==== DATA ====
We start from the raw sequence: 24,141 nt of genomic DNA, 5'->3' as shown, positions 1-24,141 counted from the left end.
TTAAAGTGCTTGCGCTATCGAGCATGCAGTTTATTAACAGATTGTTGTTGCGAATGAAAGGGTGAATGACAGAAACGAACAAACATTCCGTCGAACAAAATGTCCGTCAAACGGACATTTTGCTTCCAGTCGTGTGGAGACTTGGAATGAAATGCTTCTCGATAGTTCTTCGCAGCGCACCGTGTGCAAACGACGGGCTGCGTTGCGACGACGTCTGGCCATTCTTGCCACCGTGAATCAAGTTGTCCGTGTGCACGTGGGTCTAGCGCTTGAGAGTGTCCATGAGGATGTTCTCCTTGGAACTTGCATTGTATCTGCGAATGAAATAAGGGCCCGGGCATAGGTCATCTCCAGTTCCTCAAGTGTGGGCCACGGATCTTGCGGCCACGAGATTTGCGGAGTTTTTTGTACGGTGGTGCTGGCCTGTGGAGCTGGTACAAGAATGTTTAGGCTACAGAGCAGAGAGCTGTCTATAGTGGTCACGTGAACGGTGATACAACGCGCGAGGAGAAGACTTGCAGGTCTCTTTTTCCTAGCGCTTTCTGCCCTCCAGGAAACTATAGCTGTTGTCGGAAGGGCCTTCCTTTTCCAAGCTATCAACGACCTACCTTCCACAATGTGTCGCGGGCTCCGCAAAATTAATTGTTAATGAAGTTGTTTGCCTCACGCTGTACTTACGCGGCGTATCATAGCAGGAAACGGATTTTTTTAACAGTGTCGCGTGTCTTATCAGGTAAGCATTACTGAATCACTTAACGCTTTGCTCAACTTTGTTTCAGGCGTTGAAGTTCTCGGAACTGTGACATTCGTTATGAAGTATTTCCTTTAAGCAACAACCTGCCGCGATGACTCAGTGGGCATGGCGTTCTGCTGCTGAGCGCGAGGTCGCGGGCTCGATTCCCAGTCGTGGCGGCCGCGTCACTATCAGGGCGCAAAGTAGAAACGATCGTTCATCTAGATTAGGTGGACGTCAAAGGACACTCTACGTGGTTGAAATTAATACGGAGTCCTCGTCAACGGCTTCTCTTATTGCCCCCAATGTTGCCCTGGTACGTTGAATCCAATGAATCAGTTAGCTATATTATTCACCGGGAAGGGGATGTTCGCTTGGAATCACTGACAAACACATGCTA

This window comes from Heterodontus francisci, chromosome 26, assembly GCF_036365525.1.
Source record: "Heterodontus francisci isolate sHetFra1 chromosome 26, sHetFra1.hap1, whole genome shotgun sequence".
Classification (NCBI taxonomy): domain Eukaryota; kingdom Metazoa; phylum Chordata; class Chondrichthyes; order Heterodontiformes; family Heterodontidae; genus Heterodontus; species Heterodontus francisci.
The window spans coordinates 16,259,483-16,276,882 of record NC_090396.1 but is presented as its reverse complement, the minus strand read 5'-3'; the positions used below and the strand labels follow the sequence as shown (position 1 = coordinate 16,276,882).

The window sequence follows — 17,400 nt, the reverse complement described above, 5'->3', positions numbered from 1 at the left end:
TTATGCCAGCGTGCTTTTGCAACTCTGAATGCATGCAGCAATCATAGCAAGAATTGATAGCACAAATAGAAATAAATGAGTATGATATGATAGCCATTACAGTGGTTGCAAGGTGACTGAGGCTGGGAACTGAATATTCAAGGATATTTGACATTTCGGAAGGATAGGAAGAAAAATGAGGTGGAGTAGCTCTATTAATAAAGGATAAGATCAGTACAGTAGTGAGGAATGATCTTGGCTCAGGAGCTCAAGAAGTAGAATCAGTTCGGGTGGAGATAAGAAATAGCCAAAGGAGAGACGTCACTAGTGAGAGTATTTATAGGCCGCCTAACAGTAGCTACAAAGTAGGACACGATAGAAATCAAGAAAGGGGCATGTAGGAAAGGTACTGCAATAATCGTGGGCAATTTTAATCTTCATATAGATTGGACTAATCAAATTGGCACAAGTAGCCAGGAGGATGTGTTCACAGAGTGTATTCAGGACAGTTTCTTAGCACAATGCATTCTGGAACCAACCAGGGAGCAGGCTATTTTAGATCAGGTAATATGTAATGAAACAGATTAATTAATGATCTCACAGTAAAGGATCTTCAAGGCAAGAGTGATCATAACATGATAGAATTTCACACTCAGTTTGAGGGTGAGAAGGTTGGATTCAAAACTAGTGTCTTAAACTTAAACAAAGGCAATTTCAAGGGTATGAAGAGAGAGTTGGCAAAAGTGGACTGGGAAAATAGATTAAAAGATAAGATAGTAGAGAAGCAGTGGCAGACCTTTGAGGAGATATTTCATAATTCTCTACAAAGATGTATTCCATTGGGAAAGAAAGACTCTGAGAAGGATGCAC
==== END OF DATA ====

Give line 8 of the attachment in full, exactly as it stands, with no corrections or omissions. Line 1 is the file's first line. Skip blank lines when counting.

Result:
TTATGCCAGCGTGCTTTTGCAACTCTGAATGCATGCAGCAATCATAGCAAGAATTGATAGCACAAATAGAAATAAATGAGTATGATATGATAGCCATTACAGTGGTTGCAAGGTGACTGAGGCTGGGAACTGAATATTCAAGGATATTTGACATTTCGGAAGGATAGGAAGAAAAATGAGGTGGAGTAGCTCTATTAATAAAGGATAAGATCAGTACAGTAGTGAGGAATGATCTTGGCTCAGGAGCTCAAGAAGTAGAATCAGTTCGGGTGGAGATAAGAAATAGCCAAAGGAGAGACGTCACTAGTGAGAGTATTTATAGGCCGCCTAACAGTAGCTACAAAGTAGGACACGATAGAAATCAAGAAAGGGGCATGTAGGAAAGGTACTGCAATAATCGTGGGCAATTTTAATCTTCATATAGATTGGACTAATCAAATTGGCACAAGTAGCCAGGAGGATGTGTTCACAGAGTGTATTCAGGACAGTTTCTTAGCACAATGCATTCTGGAACCAACCAGGGAGCAGGCTATTTTAGATCAGGTAATATGTAATGAAACAGATTAATTAATGATCTCACAGTAAAGGATCTTCAAGGCAAGAGTGATCATAACATGATAGAATTTCACACTCAGTTTGAGGGTGAGAAGGTTGGATTCAAAACTAGTGTCTTAAACTTAAACAAAGGCAATTTCAAGGGTATGAAGAGAGAGTTGGCAAAAGTGGACTGGGAAAATAGATTAAAAGATAAGATAGTAGAGAAGCAGTGGCAGACCTTTGAGGAGATATTTCATAATTCTCTACAAAGATGTATTCCATTGGGAAAGAAAGACTCTGAGAAGGATGCAC